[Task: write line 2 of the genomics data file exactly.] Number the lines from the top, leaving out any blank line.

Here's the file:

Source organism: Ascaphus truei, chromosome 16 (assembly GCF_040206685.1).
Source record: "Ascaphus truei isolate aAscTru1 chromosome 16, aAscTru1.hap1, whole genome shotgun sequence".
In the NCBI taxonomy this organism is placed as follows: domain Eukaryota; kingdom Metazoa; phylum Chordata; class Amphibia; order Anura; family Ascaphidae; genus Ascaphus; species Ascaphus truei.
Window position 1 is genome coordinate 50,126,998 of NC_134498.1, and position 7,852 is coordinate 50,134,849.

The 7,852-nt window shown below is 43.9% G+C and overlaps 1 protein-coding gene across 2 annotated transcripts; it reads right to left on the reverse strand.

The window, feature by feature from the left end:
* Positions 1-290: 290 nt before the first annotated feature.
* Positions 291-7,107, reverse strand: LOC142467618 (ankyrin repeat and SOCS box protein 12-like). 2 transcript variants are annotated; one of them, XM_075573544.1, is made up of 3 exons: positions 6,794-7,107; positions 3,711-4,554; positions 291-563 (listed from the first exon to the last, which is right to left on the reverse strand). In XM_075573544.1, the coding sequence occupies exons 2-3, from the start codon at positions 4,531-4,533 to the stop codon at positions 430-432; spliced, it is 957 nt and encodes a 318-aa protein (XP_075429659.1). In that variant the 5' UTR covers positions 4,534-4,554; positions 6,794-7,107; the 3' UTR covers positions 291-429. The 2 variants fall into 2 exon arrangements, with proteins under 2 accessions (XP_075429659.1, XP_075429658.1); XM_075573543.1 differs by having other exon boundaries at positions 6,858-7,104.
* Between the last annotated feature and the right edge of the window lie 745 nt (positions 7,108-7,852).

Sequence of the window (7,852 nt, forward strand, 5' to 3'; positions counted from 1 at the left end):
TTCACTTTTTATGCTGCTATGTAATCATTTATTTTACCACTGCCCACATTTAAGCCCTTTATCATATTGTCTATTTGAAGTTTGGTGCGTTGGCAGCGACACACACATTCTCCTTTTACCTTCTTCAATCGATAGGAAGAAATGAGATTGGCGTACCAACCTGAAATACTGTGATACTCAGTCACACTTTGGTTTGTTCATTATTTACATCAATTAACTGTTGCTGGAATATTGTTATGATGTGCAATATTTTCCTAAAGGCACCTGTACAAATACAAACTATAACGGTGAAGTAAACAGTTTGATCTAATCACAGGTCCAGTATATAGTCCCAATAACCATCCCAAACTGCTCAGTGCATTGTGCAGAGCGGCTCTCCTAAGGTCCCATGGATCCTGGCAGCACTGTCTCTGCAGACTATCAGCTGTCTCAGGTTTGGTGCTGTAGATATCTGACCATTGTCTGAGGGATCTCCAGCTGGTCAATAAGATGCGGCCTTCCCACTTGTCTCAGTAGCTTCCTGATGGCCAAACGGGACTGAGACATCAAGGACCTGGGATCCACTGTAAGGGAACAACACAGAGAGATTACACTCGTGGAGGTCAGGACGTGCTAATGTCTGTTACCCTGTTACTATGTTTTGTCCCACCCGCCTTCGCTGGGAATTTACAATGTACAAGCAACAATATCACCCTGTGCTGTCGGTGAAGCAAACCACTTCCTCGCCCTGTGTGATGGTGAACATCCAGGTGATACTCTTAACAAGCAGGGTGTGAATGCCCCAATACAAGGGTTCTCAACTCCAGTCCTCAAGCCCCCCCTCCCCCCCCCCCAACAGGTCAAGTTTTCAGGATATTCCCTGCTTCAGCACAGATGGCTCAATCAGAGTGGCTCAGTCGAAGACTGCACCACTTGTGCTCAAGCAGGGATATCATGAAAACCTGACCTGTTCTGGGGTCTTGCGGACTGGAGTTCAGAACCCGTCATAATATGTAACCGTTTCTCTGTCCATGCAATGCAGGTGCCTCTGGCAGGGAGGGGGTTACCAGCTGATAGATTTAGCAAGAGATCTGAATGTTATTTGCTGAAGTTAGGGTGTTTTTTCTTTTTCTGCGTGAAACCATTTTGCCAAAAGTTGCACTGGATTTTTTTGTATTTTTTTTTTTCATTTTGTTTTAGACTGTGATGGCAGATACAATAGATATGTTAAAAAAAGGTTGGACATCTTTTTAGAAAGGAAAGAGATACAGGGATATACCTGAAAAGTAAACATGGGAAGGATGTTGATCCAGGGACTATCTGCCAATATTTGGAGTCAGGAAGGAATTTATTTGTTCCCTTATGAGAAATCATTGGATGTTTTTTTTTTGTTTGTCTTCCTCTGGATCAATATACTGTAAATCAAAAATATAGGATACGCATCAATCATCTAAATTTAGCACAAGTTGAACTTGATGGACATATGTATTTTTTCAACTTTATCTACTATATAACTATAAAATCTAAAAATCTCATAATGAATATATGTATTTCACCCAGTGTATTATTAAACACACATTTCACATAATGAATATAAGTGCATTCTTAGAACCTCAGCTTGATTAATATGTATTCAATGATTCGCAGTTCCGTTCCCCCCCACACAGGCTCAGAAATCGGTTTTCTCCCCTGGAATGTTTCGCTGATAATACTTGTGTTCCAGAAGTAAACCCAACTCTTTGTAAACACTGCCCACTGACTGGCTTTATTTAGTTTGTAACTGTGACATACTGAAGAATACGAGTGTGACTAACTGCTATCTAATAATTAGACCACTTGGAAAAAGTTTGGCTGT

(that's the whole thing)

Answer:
Source record: "Ascaphus truei isolate aAscTru1 chromosome 16, aAscTru1.hap1, whole genome shotgun sequence".